"HEAR THE HEADLINES – Advent International Will Bid $4 Billion for Unilever’s Tea Portfolio | India Considers Halting Imports of Nepal Tea | Sales of Herbal Supplements in the US Reach a Record $10 Billion in 2020 | NEWSMAKER – Rainforest Alliance Director South Asia Madhuri Nanda  | GUEST – Caroline Giacomin, Ph.D., a physicist at ETH Zürich, Switzerland   | FEATURES – This week Tea Biz travels to Switzerland to learn from ETH Zürich physicist Caroline Giacomin the physics of that colorful sheen that rises to the surface of black tea. Is tea scum just that or a revealing indication of goodness in the cup? … and then we travel to New Delhi, India where the Rainforest Alliance’s Madhuri Nanda reveals how practitioners of RA’s sustainable farming methods are evolving toward broader, more holistic ecosystems in Part 2 of our series on Regenerative Agriculture. The Physics of Black Tea Film Have you ever noticed a colorful sheen on the surface of your tea? It appears to break like ice floes in the arctic as the tea cools. Researchers once thought tea film was due to waxy substances contained in tea leaves released during steeping. That is not the case. The delicate film is an interfacial interaction of air, tea polyphenols, and calcium carbonate ions in water. It does not form on white, yellow, green, or lightly processed oolong teas, only black tea. In many parts of the world, soft water prevents the film from forming. Is tea film a fleeting glimmer of color to enjoy or an ugly scum to quickly dissipate with a squeeze of lemon. Caroline Giacomin, Ph.D, a physicist at ETH Zürich, Switzerland joins us to explain the physics of tea film from a study she and colleague Peter Fischer recently published in the Physics of Fluids.  Regenerative Agriculture: A Holistic Approach The Rainforest Alliance's Madhuri Nanda explains that while sustainable farming ensures that agricultural practices do not negatively impact and degrade the environmental, social, and economic aspects of the surrounding ecosystem ̶ the focus shifts in regenerative agriculture toward adopting a broader holistic approach that enhances biodiversity and improves soil health through increased microbial activities that build resilient systems capable of withstanding adverse climatic scenarios."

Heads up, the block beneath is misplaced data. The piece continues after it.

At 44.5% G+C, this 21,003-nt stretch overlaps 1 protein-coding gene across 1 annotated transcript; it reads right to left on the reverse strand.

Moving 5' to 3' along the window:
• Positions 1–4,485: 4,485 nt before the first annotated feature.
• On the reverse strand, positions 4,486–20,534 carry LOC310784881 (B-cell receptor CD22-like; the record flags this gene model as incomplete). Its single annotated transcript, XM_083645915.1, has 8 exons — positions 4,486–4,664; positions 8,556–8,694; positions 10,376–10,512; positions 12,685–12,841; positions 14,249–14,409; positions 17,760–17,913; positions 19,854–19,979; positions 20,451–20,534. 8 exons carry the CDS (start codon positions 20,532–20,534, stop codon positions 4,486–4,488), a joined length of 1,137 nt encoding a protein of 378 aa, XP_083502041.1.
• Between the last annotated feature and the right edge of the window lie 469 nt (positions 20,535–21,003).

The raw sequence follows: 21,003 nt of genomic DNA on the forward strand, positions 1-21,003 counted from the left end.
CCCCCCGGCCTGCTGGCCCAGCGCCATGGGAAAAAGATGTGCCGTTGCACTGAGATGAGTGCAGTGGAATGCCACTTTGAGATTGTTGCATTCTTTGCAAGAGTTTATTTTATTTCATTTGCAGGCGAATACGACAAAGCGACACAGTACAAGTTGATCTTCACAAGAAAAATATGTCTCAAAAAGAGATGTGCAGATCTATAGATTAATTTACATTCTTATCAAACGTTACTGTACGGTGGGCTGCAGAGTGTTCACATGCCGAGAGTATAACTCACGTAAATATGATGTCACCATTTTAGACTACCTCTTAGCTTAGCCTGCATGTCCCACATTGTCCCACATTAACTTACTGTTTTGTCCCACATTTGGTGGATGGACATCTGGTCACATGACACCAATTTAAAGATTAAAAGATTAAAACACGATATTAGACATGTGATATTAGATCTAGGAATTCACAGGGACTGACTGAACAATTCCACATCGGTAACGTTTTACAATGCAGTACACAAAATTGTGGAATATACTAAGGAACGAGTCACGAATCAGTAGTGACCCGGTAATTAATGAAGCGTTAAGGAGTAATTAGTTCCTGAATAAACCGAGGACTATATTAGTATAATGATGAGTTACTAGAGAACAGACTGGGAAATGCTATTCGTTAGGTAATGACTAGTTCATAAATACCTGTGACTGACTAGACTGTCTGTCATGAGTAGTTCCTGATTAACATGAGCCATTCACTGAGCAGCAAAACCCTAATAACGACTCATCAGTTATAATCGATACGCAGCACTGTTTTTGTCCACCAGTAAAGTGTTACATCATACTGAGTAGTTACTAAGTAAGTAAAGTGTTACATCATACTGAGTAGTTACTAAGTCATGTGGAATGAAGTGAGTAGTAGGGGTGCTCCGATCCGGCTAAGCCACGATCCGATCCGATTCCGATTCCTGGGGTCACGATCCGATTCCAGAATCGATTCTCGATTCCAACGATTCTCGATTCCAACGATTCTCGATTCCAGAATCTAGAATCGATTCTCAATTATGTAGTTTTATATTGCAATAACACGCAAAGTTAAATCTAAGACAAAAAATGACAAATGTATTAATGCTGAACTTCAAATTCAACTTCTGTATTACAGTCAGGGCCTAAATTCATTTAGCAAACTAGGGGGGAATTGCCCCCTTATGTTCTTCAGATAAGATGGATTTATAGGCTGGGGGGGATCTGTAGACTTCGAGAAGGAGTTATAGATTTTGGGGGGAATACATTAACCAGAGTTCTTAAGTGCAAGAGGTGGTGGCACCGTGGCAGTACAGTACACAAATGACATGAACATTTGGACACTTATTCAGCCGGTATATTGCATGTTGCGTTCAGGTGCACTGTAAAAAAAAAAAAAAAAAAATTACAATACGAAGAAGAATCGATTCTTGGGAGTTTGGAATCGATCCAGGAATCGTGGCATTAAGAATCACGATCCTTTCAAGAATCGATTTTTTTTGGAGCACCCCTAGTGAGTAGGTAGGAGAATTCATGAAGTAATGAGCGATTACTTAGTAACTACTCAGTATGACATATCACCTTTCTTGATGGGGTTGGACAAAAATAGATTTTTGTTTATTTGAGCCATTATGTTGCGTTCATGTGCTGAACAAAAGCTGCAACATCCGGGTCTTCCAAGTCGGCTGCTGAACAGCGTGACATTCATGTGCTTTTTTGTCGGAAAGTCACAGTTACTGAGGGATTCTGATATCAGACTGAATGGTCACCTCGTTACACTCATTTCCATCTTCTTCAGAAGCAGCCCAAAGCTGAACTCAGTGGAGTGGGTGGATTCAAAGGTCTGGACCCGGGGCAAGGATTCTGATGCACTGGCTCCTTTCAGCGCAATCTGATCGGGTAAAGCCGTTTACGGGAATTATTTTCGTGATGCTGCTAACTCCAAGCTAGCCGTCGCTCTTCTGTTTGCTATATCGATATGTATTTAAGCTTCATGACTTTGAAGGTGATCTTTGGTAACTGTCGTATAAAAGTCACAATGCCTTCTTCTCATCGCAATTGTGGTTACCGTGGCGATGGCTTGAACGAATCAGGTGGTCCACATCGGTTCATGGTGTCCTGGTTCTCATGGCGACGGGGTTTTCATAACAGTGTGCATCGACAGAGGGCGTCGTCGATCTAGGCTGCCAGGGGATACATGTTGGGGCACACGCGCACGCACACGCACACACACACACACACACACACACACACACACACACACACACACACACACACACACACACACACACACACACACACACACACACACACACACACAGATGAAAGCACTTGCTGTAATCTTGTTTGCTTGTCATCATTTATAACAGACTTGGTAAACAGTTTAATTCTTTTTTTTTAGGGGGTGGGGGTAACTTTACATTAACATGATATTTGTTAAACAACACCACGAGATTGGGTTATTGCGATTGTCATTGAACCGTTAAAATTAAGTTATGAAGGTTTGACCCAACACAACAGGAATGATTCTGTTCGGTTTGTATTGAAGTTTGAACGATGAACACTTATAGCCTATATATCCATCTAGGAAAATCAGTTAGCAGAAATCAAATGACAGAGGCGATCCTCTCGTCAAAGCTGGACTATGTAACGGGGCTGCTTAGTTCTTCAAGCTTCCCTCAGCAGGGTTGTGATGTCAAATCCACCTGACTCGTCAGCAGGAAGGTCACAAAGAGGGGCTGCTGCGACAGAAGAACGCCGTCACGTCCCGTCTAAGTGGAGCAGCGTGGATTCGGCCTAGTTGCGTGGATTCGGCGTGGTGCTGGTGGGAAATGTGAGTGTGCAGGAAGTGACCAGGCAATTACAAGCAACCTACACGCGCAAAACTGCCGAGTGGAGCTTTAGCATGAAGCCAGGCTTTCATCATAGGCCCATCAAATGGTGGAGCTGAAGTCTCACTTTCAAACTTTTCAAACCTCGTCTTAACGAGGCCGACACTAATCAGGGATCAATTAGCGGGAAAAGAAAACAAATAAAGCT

1. Tea News and Biz Insight – September 17, 2021
  2. Tea News and Biz Insight – September 10, 2021
  3. Tea News and Biz Insight – September 3, 2021
  4. Tea News and Biz Insight – August 26, 2021
  5. Tea News and Biz Insight – August 20, 2021


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Editor | Publisher | Podcaster | Consultant | Writer Dan is the founder of Tea Journey magazine the Tea Biz Podcast and a contributing editor at STiR coffee and tea. He is the former editor and publisher of Tea Magazine, former editor and publisher of World Tea News, and editor-in-chief at Specialty Coffee Retailer. Dan has traveled widely in the tea lands, speaking on retail beverage trends in Canada and the United States and at conferences in Europe, China, India, Australia, the Middle East, and Africa.